Lotus Mark III (1951)
Lotus Mark III was a single-seater sports car built by Colin Chapman as a 750 Racer. It was the first car to ever be called a "Lotus".In 1951, Chapman began to focus on a car for road racing, rather than trials, to compete in the 750 Motor Club formula, which used the Austin 7 as a basis. To conform to the rules, Chapman had to retain the Seven's chassis, engine, gearbox, and differential. With the assistance of Nigel and Michael Allen, he modified the car to the limits of the rules. Chapman boxed the frame rails and added 14-gauge tubular cross-members for torsional stiffness. A sleek aluminum two-seater body, which weighed only 65 lbs. was added to cut down drag, and the engine was extensively modified to produce more power.
Lotus Mark IV (1952)
Lotus Mark IV was a trials car by Colin Chapman built on an Austin 7 chassis. Chapman’s success at building trials cars brought another previous customer, Mike Lawson, to order a second trials car in 1952 to replace his Lotus Mark II, in which he won the Wrotham Cup. Once again Chapman chose an Austin Seven as the starting point, reinforcing the frame and installing a four-cylinder 71.5 cu in, Ford, sidevalve engine. Chapman used all the tricks he had learned in his previous cars, constructing a lightweight aluminum body with a rounded nosecone. He fitted a 3-speed transmission taken from a Ford 8 and the divided front axle as on his previous cars.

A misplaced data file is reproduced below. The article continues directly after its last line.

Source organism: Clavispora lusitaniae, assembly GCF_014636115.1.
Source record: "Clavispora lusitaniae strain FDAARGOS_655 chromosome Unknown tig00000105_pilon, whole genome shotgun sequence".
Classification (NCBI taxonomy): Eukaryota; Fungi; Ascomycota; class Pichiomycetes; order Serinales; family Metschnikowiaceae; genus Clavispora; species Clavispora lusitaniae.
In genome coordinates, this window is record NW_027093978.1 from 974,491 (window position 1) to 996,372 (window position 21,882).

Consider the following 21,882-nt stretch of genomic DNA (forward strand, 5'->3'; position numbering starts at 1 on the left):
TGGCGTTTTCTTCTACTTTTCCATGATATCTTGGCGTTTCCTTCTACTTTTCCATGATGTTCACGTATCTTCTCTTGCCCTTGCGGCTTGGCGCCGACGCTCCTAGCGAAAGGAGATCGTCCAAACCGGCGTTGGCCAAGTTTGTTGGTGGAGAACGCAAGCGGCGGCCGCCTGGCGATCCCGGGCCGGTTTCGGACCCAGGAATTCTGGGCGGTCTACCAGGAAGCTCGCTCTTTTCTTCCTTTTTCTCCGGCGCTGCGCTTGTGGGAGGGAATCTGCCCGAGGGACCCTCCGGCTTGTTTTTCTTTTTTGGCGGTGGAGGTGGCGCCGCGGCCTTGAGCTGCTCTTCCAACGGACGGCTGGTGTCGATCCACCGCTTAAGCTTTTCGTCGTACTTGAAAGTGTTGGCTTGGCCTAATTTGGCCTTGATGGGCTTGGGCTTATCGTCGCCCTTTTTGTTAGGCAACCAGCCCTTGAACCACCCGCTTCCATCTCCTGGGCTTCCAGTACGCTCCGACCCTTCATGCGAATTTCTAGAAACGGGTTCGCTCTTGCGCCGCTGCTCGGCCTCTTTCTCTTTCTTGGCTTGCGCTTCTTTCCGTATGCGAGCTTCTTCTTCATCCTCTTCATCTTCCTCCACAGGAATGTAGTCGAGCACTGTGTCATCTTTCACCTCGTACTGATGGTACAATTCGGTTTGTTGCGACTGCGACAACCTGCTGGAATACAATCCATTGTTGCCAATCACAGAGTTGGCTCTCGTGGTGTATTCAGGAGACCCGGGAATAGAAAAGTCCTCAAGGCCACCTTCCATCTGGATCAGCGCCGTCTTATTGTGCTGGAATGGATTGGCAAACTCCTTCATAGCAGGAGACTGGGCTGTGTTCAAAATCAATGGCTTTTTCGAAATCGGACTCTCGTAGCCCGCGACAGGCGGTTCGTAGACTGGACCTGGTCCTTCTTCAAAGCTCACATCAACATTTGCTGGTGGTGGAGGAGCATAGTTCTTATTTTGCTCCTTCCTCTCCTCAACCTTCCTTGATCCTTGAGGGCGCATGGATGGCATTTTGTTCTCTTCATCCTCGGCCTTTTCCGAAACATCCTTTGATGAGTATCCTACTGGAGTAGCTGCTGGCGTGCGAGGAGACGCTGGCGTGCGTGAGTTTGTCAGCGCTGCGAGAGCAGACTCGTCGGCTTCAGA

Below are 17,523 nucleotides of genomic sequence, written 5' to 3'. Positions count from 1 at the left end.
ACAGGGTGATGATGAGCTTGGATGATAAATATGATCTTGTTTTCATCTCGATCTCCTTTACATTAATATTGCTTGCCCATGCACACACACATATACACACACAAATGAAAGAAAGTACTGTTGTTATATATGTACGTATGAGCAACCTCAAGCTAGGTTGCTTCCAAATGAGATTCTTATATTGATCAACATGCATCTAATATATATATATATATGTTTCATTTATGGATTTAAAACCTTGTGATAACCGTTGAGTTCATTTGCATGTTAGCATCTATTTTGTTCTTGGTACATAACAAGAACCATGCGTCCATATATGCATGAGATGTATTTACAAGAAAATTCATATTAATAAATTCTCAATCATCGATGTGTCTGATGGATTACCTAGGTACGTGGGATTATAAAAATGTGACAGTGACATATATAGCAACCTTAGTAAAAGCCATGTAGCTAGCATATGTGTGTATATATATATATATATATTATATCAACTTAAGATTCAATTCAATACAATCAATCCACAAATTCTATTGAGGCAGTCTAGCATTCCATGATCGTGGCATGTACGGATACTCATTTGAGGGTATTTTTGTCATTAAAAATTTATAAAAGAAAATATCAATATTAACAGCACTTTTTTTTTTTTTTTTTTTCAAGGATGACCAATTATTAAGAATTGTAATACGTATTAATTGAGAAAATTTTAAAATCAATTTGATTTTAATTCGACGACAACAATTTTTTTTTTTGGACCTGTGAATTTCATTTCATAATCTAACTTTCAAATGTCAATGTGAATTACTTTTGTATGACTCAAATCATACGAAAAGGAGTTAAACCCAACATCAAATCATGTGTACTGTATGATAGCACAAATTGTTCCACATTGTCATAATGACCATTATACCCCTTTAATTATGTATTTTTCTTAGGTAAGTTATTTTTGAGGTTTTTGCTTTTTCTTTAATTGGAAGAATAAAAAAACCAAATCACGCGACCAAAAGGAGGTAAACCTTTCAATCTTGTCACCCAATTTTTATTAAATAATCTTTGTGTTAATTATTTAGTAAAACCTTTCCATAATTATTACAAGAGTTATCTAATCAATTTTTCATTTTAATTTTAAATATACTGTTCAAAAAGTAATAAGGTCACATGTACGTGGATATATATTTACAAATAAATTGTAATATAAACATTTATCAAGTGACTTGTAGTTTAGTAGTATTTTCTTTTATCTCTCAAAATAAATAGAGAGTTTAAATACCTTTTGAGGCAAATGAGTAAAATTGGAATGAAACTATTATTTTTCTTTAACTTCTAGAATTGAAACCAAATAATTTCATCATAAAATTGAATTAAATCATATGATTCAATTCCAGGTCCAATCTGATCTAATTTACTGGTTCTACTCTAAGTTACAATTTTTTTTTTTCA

Lotus Mark V (1952)
Lotus Mark V was a prototype single seater sports car by Colin Chapman that was never built.
Chapman said that he believed a 100-mph road sports car could be developed using an un-supercharged Austin 7 engine. The Lotus Mark V was designed for it.
Lotus Mark VI (1952-1957)
The Lotus Mark VI is the first production car by Lotus Cars. It was introduced by Colin Chapman in 1952 after previously building multiple trials and road racing cars. The heart of the Mark VI is a space frame chassis. Rather than a complete car, it was available to the general public as kit, wherein the customer could install any preferred engine and gearbox, making it eligible for a wider number of formulae.